One of the highlights of any family’s tour of Washington is seeing Mei Xiang and Tian Tian, the pandas at the National Zoo. But unlike other animals there, the pandas aren’t owned by the zoo. Here’s the story of cute pandas and China’s hard-nosed “panda diplomacy.”
Following President Nixon’s historic trip to China in 1972, China’s leader Mao Zedong gave the US two giant pandas in recognition of growing diplomatic relationship between the two countries. In 1984 China decided that pandas would no longer be gifts, rather they would be leased.
The original pandas were much beloved and became the main attraction at the zoo until their deaths. Because Americans had become so enamored with the lumbering bears, the zoo naturally wanted replacements. To get them the National Zoo’s had to sign a lease for $500,000 a year per panda (with unlimited milage) plus an agreement that any cubs born during that time will be returned to China when they turn four.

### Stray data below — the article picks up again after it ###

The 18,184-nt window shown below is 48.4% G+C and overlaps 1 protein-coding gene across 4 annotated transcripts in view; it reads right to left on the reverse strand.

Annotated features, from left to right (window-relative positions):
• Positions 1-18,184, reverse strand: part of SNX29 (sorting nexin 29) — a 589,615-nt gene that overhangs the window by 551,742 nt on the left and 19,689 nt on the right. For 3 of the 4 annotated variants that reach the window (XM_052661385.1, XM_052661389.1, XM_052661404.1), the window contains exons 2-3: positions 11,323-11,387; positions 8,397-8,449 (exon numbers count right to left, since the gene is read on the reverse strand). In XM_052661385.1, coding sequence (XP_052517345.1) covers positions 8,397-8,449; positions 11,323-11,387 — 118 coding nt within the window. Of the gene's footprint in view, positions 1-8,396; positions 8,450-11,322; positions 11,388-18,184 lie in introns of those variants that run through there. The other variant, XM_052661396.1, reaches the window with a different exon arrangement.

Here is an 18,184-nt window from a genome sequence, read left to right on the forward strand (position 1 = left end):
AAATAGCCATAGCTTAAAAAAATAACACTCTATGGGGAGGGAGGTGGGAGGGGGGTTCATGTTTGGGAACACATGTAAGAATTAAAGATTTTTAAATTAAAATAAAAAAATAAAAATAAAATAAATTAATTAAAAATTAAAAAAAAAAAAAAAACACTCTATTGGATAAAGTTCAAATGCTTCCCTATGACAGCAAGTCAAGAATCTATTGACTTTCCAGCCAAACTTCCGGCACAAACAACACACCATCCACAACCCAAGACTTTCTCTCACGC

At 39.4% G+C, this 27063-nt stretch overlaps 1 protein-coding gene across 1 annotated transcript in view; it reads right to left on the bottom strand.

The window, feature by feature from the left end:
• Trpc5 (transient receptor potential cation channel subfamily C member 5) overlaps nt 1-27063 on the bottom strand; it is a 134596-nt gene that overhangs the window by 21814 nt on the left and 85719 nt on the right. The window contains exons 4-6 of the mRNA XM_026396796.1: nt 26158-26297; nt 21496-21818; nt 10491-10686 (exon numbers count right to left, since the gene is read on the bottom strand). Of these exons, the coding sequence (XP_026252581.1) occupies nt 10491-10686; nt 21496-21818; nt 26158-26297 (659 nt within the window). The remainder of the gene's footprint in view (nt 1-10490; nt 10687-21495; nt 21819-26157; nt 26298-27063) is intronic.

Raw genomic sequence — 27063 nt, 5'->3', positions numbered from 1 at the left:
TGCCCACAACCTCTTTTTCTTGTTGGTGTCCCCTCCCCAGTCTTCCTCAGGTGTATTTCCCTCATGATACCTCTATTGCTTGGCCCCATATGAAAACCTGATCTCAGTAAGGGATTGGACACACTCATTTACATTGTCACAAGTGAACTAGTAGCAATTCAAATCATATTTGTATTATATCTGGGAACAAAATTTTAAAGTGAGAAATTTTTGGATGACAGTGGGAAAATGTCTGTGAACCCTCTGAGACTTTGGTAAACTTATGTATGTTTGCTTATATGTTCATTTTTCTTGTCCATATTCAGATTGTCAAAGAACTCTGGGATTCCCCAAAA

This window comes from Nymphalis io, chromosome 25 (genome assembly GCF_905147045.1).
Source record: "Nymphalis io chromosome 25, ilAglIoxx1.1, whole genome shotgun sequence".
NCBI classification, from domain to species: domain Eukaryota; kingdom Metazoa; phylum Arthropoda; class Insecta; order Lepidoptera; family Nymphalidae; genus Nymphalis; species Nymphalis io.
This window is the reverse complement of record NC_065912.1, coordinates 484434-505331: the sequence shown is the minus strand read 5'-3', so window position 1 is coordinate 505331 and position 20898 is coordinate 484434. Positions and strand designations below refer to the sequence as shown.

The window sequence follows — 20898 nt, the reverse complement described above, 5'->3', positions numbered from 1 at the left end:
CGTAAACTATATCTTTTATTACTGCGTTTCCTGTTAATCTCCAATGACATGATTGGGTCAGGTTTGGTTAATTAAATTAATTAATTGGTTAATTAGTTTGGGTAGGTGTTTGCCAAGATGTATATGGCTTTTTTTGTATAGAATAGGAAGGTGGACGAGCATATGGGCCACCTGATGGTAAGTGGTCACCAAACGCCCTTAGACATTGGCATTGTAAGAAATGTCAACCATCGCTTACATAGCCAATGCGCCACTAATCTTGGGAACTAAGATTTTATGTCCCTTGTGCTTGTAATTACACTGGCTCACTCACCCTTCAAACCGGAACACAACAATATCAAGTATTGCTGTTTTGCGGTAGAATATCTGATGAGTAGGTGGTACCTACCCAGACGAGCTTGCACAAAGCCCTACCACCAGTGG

Panda diplomacy is an excellent example of “soft power,” measures nations can use to get what they want without coercive methods. For example, Finland was able to leases pandas only after it agreed to a one-China (non-recognition of Taiwan) policy.
Extending the leases on Mei Xiang and Tian Tian may depend on the state of US-China relations. So, if you want to see these adorable bears, make sure you visit the zoo before 2023 when their lease is up, and they have to be returned to the dealer.